A report from University of Oregon researchers released Wednesday details how higher education institutions may be failing students when it comes to ensuring safety at school during the pandemic.
“Throughout the COVID-19 pandemic, students have entrusted universities to protect both their health and their educational opportunities,” UO professor emeritus Jennifer Freyd and Ph.D candidate Alexis Adams-Clark wrote in the report, published in a journal from the Public Library of Science, the peer-reviewed PLOS ONE. “However, many universities have failed to meet these expectations.”
Adams-Clark and Freyd detail experiences of “institutional betrayal” in their report, based on research done at UO in the fall 2020 and winter 2021 academic terms.
Institutional betrayal is a term describing when certain institutions harm the people who directly depend on them, for the institutions’ own gain, an area that’s been a focus of Freyd’s psychology work for some time, including the founding of her nonprofit Center for Institutional Courage.
Often, the term “institutional betrayal” has been used to describe colleges and universities mishandling sexual misconduct. In terms of the pandemic, Freyd and Adams-Clark suggest, institutional betrayal may mean holding some in-person classes, or requiring first-year students to live in on-campus residence halls with few exceptions, while COVID-19 cases rise.
Adams-Clark and Freyd both stressed that even though the research took place at UO, they have no reason to believe that the results would have looked any different at other institutions.
In fall 2020, 309 UO undergraduate students participated in the study. The study found that 67% of respondents reported at least one type of COVID-19-related institutional betrayal.
The most common types of betrayal the students reported were “creating an environment in which COVID-19 transmission was more common or seemed normal” — by emphasizing low transmission or fatality rates among college students, for example — and “creating an environment in which COVID-19 transmission seemed more likely to occur,” such as through lack of communication, lack of clear or consistent safety protocols or lack of proper safety equipment or testing.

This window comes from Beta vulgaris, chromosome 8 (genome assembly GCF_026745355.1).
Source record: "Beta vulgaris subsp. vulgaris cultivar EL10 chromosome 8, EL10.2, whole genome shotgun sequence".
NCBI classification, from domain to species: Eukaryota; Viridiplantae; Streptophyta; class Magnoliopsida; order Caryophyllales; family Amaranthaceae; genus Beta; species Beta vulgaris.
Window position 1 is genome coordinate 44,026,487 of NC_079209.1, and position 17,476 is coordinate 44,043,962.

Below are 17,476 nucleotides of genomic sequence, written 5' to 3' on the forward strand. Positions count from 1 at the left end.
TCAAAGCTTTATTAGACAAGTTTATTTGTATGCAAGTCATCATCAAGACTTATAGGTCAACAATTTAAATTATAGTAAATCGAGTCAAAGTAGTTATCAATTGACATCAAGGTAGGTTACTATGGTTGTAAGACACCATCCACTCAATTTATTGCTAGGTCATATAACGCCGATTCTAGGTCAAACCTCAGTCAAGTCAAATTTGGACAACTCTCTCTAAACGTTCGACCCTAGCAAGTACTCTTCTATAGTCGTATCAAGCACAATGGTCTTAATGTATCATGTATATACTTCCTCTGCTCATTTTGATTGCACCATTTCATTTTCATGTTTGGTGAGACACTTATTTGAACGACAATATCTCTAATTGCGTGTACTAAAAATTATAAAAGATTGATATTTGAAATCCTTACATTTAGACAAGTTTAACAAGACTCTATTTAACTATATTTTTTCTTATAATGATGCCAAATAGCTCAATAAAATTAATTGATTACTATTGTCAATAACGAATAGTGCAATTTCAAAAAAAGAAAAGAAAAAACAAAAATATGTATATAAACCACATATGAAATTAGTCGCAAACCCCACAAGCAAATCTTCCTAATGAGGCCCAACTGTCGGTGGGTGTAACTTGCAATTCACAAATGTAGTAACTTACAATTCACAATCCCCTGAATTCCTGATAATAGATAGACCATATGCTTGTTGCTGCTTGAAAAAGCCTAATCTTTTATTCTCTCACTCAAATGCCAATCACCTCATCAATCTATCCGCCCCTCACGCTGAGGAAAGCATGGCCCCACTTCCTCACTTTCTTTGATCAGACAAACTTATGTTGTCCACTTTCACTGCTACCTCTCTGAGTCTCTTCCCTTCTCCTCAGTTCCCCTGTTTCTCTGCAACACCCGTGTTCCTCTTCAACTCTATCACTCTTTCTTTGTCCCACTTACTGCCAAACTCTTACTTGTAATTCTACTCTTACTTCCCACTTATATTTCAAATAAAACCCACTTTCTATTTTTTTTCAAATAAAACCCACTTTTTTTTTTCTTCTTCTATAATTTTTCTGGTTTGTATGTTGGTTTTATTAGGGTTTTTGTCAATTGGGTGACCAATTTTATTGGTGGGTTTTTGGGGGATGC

Students were least likely to report that their experiences were actively denied or that they were disciplined or punished for reporting concerns. But still 10% of students reported those experiences, “which is a concerning statistic,” the researchers said.
Adams-Clark and Freyd found that experiencing institutional betrayal comes hand-in-hand with general trauma symptoms such as depression, anxiety and sleep problems.
“Our study strongly suggests that students are not satisfied with the university’s response and feel betrayed,” Adams-Clark said in a statement. “This betrayal creates an additional threat to students’ well-being during the pandemic.”
In winter 2021, when they researchers conducted their second survey, there had been no significant COVID-19 policy changes at UO. The university continued to largely conduct remote learning. But the survey results changed slightly — with a smaller share of students reporting instances of betrayal.
About 280 students were surveyed, and 54.8% reported experiencing at least one type of institutional betrayal.
Adams-Clark and Freyd wrote that there may have been a higher rate in reports of institutional betrayal last fall because COVID-19 procedures were new. Also, by the time the researchers conducted the second survey, vaccines were starting to become available.
“By winter 2021, many students may have acclimated to these policies, and both a changing political climate and the initiation of vaccine distribution on the national level may have reduced the perception of institutional betrayal,” Adams-Clark and Freyd said.
Opposite the idea of institutional betrayal is “institutional courage” — when an institution acts to center the needs of the people who depend on it, despite potential consequences for the institution itself.
For universities during the pandemic, the researchers said, that could look like institutional transparency about COVID-19 cases or efforts that incorporate students’ voices into university policies.
“The influence of institutional betrayal may have important implications for universities, even after the COVID-19 pandemic is contained,” the researchers wrote.
If higher education institutions continue to commit types of institutional betrayal during this pandemic, or during any other future crises, Adams-Clark and Freyd said, it could mean a negative impact on students’ academic performance as well as future enrollment or future financial contributions from alumni.
“If universities want to fulfill their promises and continue to provide a community that supports students in the long term, avoiding institutional betrayal in any context is an important first step,” they wrote.